Years later, while working at a newspaper after having completed my probationary period, I was “invited” to join the union. No one ever told me that it was required.
Like my Professor N., I always felt that the union didn’t do anything except take my money. But unlike him, it has always been hard for me to swim against the current. I ended up being a union member the entire time I was employed as a full-time government worker.
I think the problem in Cuba is that we don’t understand the meaning of the word “voluntary,” either that or our dictionaries are outdated. Then too, maybe the Royal Spanish Language Academy needs to create a special dictionary specifically for our country.
It’s not required to participate in “voluntary labor” organized by your neighborhood CDR (Committee for the Defense of the Revolution). The word would seem to indicate just that – that it’s voluntary. But if you apply for any job, a background check will be done on you through that same CDR.
Voting is “voluntary”; it’s a civil right. But if you don’t go to the polls, someone will come to your house to remind you that you haven’t exercised that right.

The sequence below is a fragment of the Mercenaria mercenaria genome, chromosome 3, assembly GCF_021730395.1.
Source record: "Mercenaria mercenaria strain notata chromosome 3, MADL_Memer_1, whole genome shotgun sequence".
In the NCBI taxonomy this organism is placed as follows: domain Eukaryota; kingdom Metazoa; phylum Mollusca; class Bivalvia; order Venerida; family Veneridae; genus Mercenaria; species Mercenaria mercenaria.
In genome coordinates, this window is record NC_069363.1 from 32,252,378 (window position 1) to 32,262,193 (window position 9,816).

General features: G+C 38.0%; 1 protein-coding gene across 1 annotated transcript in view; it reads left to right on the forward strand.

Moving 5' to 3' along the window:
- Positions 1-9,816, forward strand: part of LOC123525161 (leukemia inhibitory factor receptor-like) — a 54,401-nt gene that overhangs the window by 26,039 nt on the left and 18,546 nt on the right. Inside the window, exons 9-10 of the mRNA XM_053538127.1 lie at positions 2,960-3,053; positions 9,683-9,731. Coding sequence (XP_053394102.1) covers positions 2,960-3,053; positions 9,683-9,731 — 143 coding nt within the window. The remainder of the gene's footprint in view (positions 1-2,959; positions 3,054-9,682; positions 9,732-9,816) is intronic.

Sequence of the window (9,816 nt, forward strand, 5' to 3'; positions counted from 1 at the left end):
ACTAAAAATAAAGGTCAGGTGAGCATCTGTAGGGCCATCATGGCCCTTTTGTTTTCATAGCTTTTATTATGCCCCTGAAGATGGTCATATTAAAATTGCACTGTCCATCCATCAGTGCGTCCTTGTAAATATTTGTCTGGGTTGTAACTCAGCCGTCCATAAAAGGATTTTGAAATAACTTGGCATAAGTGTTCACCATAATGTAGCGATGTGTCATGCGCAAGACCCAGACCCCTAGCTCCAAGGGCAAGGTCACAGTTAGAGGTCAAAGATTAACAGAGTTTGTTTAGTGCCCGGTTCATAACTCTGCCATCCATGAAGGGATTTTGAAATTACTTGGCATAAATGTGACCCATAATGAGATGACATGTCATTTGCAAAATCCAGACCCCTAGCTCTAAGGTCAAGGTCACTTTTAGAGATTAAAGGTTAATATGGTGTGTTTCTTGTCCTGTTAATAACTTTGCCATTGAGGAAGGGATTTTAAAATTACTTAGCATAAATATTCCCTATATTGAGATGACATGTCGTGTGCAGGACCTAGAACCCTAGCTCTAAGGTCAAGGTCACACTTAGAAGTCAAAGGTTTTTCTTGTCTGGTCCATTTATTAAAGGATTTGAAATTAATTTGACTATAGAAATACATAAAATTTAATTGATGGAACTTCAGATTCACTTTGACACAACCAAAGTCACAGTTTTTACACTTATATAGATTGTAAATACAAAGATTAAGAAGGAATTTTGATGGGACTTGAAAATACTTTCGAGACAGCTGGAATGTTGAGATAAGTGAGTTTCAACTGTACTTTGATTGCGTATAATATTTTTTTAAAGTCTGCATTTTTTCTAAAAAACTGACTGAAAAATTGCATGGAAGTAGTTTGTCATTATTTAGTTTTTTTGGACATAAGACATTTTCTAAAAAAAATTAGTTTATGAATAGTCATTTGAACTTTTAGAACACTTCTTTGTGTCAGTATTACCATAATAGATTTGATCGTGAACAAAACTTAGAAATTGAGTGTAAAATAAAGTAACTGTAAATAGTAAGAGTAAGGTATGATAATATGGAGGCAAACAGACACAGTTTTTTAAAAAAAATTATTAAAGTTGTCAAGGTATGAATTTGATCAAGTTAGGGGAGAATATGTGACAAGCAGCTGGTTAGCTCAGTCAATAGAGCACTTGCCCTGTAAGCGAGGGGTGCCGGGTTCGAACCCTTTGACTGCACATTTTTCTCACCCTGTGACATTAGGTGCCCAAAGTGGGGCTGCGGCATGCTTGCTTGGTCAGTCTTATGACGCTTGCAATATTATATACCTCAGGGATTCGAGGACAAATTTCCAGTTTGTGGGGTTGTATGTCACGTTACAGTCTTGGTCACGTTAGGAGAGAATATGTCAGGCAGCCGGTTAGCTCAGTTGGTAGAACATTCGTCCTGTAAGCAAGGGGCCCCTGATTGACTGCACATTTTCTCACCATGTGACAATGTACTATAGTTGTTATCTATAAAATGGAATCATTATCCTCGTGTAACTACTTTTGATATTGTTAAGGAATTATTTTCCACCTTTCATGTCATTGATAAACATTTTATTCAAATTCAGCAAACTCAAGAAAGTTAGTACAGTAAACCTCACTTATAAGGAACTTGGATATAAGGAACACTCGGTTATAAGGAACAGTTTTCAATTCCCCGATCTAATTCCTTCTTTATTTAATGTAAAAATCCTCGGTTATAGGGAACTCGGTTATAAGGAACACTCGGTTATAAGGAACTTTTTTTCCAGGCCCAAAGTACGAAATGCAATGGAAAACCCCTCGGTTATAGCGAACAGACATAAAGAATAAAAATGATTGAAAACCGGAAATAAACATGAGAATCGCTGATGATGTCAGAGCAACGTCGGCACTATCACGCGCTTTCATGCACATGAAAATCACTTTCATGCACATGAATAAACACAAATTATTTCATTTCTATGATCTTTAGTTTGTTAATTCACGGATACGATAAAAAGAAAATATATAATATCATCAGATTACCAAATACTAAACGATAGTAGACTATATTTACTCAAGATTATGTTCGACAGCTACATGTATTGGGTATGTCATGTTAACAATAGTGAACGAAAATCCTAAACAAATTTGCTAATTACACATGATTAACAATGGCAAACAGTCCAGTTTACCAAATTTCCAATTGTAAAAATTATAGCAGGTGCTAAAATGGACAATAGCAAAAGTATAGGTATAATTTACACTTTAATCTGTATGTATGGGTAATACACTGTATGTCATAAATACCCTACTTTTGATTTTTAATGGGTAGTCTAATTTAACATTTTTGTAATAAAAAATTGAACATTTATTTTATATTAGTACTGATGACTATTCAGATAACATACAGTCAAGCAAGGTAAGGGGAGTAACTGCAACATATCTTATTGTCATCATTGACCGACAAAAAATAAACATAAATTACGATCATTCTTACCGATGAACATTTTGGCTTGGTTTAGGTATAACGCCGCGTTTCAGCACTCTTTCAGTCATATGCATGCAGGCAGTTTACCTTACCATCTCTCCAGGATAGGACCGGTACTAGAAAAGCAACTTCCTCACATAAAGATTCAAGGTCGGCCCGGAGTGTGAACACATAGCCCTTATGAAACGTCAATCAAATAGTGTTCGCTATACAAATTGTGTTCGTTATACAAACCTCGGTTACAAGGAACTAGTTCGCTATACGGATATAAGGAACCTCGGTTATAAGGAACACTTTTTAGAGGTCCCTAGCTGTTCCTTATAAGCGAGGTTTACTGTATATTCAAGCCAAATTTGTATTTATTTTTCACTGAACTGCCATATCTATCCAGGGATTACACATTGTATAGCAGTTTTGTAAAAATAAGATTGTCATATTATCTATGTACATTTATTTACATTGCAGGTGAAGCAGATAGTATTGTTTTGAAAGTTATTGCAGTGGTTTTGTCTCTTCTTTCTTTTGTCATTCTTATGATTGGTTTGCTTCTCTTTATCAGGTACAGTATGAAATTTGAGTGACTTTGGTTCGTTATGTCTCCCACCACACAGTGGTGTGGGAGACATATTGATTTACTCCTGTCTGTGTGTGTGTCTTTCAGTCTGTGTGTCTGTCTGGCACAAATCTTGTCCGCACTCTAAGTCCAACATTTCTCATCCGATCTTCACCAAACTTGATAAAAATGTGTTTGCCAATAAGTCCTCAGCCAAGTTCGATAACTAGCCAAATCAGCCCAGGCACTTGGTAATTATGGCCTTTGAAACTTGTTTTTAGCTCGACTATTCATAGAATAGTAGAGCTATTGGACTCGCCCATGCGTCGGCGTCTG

Union membership is also “voluntary.” But if you’re not a member, don’t expect a high professional evaluation. This isn’t subjective; payment of union dues is included among the points that are received in each worker’s evaluation.
A year ago, when they announced the impending “rationalization of work positions” (meaning the planned lay off of masses of government workers), the Cuban Confederation of Workers (CTC) called on its members to support that measure. This made me think: “With a union like this, who needs an oppressor.”
So then, what really is the function of a union in Cuba?
On Monday, March 19, the Granma newspaper printed an article entitled “Financial Management to Be Focus of Discussions at National CTC Conference.” And how does this article begin? It starts with a call for workers to focus on how they can comply with the government’s plans and budgets, month by month.